Switch the roles to help the student understand

Want to check if your student understands what you just taught? Give them the whiteboard and have them teach you instead! If they can explain the concept, they have a pretty good understanding of it.

Adapt to the student’s strengths and their learning type

Not every student can be tutored the same way. Each person that walks in will have two different qualities:

  1. Their own way of learning
  2. Their own way of thinking

This leads to the next section: Examples of some students you may encounter and examples on how to tutor them.

Tutoring different types of students

Get use to them and develop your own way of tutoring them efficiently. Identify their strengths to help them overcome their weaknesses. Of course, this doesn’t mean this will apply to all students! Just adapt to who you are working with.

The Visualizer

Uses a lot of drawings and illustrations to understand what is going on

Probably enjoys algorithms and flowcharts

Too much writing will make it harder for them to understand concepts

Coding and syntax might be a bigger issue for them than the brainstorming

Suggestion: Use visuals to make connections between a programming language and the concept. If they have problems with syntax, write out the piece of code and show a visual of what that piece does.

The Lone Wolf

Enjoys working alone and often has some work done already when calling the tutor over

Reviews their own work to try and catch their own mistakes first

Might prefer one on one tutoring sessions instead of group sessions

Might not ask for help when needed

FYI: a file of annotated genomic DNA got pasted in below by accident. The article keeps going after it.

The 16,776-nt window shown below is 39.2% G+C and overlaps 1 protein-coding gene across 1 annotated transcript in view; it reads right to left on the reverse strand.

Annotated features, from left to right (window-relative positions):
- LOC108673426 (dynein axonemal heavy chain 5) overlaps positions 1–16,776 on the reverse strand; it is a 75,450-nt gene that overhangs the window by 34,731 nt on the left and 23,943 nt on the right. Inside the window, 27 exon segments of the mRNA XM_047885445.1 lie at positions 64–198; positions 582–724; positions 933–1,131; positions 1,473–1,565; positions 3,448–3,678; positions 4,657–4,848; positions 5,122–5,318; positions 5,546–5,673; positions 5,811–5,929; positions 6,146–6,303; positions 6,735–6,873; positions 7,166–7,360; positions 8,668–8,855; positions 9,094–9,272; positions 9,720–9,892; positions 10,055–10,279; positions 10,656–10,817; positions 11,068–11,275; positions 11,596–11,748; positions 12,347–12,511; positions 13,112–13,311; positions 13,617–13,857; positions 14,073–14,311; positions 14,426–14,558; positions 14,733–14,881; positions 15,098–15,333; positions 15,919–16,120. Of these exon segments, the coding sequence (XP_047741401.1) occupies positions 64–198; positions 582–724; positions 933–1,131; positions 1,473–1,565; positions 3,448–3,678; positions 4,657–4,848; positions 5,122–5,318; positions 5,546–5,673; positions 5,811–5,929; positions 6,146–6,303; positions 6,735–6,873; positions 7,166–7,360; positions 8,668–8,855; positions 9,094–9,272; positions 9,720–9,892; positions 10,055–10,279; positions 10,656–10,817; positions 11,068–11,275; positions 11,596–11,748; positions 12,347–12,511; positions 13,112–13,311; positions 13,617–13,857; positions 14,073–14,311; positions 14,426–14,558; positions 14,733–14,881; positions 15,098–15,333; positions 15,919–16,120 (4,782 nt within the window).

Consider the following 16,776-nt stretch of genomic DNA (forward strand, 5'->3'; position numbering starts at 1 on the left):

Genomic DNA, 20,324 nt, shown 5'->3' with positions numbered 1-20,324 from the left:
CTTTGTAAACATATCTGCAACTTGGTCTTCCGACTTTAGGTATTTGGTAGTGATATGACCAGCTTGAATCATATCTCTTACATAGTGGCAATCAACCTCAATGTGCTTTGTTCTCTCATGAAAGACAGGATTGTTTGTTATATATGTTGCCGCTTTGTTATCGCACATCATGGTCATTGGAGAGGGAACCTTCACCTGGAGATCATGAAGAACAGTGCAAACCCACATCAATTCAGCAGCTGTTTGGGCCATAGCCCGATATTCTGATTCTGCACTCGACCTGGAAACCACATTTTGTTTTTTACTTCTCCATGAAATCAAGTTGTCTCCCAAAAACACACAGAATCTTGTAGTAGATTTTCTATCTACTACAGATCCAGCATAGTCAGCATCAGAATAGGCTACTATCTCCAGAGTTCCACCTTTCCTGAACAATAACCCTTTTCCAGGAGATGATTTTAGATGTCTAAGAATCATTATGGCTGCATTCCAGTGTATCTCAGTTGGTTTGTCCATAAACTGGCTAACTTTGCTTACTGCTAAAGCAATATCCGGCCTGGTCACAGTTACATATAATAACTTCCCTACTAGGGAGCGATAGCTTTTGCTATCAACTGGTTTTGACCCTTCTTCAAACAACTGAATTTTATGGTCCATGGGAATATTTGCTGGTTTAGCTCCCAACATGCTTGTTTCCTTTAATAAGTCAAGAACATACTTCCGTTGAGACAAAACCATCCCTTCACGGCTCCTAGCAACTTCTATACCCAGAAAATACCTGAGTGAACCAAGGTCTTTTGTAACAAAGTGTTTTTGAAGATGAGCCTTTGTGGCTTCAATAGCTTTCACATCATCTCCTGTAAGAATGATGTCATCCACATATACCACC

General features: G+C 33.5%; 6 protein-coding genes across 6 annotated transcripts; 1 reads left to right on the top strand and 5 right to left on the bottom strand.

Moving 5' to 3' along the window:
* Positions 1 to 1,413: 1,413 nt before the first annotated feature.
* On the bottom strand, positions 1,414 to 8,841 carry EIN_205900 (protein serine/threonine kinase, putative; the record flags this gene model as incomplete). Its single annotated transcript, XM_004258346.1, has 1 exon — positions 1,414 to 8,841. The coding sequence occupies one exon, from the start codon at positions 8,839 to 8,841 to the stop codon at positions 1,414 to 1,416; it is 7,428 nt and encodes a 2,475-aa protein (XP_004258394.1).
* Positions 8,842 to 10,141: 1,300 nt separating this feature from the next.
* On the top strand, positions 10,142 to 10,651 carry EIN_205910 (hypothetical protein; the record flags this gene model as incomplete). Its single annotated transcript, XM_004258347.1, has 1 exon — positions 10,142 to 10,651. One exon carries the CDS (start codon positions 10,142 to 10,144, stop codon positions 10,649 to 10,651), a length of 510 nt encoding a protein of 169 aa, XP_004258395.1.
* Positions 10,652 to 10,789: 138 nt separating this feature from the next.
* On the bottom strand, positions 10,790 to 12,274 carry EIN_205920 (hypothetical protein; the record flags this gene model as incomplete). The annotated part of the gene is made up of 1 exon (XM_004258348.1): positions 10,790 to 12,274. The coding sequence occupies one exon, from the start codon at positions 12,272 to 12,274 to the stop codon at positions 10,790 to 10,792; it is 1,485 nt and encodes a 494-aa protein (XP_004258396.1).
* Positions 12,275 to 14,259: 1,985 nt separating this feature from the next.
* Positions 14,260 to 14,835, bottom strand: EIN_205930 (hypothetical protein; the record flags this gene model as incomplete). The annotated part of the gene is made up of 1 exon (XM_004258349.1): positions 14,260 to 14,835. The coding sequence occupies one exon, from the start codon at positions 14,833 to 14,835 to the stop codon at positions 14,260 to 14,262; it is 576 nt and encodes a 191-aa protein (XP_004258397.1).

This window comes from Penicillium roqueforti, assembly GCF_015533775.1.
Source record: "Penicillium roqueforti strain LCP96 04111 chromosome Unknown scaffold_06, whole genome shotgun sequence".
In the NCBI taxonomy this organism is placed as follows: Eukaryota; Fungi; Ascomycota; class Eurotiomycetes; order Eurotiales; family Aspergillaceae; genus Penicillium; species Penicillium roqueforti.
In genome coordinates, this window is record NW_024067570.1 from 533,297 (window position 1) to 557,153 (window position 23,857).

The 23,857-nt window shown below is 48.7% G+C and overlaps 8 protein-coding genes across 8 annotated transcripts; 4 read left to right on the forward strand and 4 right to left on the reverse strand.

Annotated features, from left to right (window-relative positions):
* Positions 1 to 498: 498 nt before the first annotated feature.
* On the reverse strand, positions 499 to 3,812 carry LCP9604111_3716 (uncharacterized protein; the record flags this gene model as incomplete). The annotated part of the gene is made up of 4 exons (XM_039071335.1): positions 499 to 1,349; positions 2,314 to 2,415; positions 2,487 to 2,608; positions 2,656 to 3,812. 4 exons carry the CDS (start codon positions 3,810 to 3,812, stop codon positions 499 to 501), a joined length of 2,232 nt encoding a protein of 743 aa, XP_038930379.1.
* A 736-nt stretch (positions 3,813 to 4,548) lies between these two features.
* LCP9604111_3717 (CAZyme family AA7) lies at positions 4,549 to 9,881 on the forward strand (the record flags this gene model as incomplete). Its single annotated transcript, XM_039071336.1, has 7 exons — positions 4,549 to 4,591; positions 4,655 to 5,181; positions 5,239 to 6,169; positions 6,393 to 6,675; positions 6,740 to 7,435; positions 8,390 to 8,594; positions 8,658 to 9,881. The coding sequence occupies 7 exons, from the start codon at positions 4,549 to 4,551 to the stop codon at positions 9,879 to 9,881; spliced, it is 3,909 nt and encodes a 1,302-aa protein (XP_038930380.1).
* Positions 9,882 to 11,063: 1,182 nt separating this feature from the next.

Suggestion: Don’t force this student to work with a group session you may have; they may feel uncomfortable. Go to the student and check in on them every now and then. Remind them you are available to them even if you have other students.

The Hands-On Learner

Likes attempting something to learn from it

Enjoys examples in order to try it themselves

Likes practice problems over other learning methods

Visuals, explanations, and text might not help this student learn as much

Regular lectures in classroom might have already made the student feel lost or confused

Suggestion: Have the student work with you during the session. Have them do something as much as possible, such as write on the whiteboard with you, or code an example you want to show them.

The “I’m going to code and test everything last” student

They have a lot of the work done already (even if it might not be correct)

Extremely difficult to find why the code is not working

Student might not even know where to look for their errors

Suggestion: Show the student how to comment out and test their code piece by piece. Show strategies for finding the issue and how to debug and common problems they might have.

The student whose code makes a doctor’s handwriting look fun to read

Code is too difficult to read and understand

Even the student might get confused as to what they did

At least they did something

Suggestion: Show the student how to organize their code and the general format for proper indentation, braces, etc. for future projects, and how to fix up their current one for readability.